The Battle Over Invisible Guns
It was exciting-the news about banning invisible guns. Of course they are only invisible when they’re going through machines meant to detect them. They are not invisible if they are used to shoot people. But what made it especially exciting was that the news came just as we all thought Congress was not going to do anything between now and the end of the year. It was probably silly of us to think that since everyone knows people in Congress were elected to do something even though the folks elected sometimes have trouble deciding what it is.
Thus it was that no sooner did the Senate get back to Washington after its Thanksgiving vacation, with citizens hoping it would do something constructive during the last few days it was in Washington, than it became known that it intended to take advantage of procedural rules in order to postpone the inevitable. Republican senators acted to slow down the approval of 76 nominations made by the president. Because of the change in the senate procedural rules that eliminate the filibuster the nominees are guaranteed eventual approval. By stalling the approval Republican senators give the impression that they are being busy even though all they are in fact doing is delaying the inevitable. They were not, however, completely inactive. They extended one significant piece of legislation. It pertained to guns.
As followers of such things know, everyone with a computer and a half way decent 3_D printer can make a perfectly useable gun. The gun can be made entirely out of plastic thus enabling its owner to go around carrying the owner’s 2d amendment friend without fear of detection, secure in the knowledge that no matter what problems are encountered, the invisible friend will help its owner ward off evil.
To prove that they were not incapable of taking any significant action, the Senate followed the lead of the House and extended for 10 years the Undetectable Firearms Act that was passed in 1988 as a very small part of 18 USC Sec. 922. The Act banned the sale or possession of firearms that, to use layman’s terms, do not look like guns, and, in addition, do not contain enough metal to be detectable by walk through metal detectors or x-ray machines used at airports. (How much metal is required is established by something called a “security exemplar” that the statute says will be fabricated at the direction of the Attorney General and “constructed of . . . 3.7 ounces of material type 17-4 PH stainless steel in a shape resembling a handgun.”)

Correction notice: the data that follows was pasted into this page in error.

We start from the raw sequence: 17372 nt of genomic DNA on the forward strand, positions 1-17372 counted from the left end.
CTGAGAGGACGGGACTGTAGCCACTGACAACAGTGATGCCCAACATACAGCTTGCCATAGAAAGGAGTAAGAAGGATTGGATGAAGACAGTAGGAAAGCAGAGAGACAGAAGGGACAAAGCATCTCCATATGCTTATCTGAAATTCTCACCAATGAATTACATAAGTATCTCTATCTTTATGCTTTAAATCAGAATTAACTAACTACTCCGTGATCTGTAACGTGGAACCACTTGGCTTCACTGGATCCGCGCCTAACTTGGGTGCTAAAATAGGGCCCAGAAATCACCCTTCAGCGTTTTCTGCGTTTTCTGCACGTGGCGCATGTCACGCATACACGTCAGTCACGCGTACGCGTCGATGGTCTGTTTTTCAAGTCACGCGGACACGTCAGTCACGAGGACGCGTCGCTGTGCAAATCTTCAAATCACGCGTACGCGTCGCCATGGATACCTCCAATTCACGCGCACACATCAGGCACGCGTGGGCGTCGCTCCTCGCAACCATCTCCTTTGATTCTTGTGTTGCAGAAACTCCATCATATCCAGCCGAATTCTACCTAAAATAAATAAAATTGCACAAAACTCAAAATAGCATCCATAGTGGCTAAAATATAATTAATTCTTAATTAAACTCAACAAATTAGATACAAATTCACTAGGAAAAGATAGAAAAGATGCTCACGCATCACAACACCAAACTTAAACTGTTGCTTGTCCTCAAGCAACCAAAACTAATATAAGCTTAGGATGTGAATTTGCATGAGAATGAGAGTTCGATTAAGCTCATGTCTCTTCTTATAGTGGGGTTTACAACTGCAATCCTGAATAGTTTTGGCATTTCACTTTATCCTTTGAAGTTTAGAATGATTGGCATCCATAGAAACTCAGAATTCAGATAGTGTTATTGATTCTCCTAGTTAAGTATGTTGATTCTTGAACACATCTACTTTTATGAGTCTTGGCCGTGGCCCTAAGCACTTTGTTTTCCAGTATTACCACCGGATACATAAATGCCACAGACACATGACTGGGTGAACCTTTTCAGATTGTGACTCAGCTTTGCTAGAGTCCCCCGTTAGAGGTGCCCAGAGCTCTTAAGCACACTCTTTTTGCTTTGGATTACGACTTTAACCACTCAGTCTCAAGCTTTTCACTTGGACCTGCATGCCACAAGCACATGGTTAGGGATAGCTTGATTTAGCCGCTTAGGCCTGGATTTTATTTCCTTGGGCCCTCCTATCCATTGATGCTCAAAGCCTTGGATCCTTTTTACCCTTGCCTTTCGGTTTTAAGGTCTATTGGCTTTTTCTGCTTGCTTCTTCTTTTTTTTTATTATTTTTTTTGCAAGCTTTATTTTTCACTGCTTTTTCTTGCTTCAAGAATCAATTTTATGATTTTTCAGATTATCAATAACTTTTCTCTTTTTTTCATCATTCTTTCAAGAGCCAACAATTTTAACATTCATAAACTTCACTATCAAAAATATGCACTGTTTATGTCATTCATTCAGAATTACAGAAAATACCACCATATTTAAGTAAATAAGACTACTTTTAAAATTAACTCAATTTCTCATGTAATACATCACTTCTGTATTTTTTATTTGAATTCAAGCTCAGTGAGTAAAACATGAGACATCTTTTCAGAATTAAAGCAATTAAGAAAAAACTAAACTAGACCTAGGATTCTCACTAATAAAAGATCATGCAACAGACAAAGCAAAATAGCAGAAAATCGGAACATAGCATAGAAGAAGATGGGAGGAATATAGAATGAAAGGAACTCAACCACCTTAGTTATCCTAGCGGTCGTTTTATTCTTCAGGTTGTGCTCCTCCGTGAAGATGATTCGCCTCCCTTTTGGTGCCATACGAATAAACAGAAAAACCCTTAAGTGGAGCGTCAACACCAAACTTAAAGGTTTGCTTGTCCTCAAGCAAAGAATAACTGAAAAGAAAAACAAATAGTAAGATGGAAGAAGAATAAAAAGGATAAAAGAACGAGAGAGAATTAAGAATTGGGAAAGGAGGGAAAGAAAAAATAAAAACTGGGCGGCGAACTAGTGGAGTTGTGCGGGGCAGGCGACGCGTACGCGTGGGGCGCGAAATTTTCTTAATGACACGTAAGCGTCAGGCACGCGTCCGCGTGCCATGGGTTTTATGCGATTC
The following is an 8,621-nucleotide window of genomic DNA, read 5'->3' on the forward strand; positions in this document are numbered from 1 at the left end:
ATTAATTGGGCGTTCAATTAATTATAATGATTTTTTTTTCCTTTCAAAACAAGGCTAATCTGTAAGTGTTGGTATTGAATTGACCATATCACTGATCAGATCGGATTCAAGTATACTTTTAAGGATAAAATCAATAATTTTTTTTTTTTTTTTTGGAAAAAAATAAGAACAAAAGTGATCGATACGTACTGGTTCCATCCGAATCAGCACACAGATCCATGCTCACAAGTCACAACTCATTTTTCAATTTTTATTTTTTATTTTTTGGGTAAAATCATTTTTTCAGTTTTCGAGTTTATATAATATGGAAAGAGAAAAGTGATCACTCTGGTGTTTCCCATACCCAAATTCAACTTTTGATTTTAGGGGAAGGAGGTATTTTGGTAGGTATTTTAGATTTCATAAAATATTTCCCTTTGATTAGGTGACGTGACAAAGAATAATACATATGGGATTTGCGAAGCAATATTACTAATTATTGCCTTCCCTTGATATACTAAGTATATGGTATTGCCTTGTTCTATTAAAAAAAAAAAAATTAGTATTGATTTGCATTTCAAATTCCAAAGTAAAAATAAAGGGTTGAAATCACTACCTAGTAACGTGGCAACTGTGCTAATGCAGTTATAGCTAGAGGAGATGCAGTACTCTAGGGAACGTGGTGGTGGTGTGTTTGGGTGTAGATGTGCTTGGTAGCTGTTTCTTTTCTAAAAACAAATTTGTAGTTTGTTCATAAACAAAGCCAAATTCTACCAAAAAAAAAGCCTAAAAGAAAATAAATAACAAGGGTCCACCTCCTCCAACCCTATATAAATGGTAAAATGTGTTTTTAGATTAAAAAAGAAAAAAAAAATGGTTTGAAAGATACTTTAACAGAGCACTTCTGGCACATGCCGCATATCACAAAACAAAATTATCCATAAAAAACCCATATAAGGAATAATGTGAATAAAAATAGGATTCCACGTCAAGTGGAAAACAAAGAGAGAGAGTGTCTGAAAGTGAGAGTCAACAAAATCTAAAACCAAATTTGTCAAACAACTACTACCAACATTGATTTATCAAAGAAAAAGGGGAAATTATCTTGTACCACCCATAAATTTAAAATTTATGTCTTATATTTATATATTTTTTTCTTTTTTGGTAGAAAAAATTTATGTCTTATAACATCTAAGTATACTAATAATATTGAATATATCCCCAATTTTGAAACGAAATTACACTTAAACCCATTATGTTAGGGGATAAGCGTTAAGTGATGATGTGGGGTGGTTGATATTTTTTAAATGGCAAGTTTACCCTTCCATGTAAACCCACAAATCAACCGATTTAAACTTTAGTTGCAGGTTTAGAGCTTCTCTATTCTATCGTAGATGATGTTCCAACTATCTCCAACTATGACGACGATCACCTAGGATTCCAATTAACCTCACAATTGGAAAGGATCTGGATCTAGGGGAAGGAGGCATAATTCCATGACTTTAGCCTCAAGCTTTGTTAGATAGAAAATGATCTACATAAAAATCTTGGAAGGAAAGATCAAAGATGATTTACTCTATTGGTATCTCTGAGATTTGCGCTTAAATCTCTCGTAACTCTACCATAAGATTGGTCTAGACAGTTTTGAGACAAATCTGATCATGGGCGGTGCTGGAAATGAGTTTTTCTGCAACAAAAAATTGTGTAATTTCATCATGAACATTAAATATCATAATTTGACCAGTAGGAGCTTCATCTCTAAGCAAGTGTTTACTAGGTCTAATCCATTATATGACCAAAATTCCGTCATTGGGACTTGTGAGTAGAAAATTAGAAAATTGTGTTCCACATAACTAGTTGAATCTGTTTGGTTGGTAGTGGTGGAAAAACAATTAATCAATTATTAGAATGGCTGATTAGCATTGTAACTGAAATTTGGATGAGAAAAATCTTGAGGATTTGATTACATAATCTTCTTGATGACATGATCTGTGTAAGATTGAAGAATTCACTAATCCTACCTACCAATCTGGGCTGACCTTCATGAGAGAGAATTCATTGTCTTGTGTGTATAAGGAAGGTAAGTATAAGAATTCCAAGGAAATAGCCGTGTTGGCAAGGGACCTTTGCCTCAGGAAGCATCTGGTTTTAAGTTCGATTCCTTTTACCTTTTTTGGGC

Some readers are probably wondering how such a draconian piece of legislation could be enacted in the face of what must surely have been opposition from the NRA. The answer is that there was no opposition to the extension of the act by the NRA. That’s because the Act says it is OK to make an invisible gun so long as the manufacturer includes as part of the invisible gun, a metal strip so that it is not invisible if it goes through an ex-ray machine or a metal detector with the metal strip attached. What the law doesn’t prohibit, however, is designing the gun so the metal strip can be removed when the gun goes through a metal detector. By removing the metal strip the gun is once again invisible. (Going so easily from visible to invisible is the sort of thing that would have appealed to people who wrote fairy tales many years ago.)
Senator Charles Schumer doesn’t like for people to walk around carrying lethal weapons that no one can see and nothing can detect. For that reason he wanted the act to require that 3-D printed guns include metal components that could not be removed. His thinking was that if the metal could not be removed then the gun would no longer be invisible. The Senator could not persuade his colleagues and that provision was not included in the extension of the Act.
In a statement before Senator Schumer’s amendment was voted on the NRA said: “We would like to make our position clear. The NRA strongly opposes ANY expansion of the Undetectable Firearms Act . . .. The NRA has been working for months to thwart expansion of the UFA by Senator Chuck Schumer and others.” The NRA’s opposition to making invisible guns visible finds support in the 2d Amendment to the United States Constitution as understood by enough members of the U.S. Supreme Court to make their understanding the law of the land. There is nothing in that amendment that suggests that citizens should not be permitted to arm themselves with invisible guns. Of course if someone were to shoot down an airplane with an invisible gun, one can be fairly confident Congress would reexamine the question to show how seriously it takes tragedies like the Newtown School shooting or our hypothetical downing of an airplane. It would not, of course, make any changes to the law. That’s because of the NRA and the 2d Amendment, the one misguided and the other misunderstood.
CHRISTOPHER BRAUCHLI is a lawyer in Boulder, Colorado. He can be e-mailed at firstname.lastname@example.org.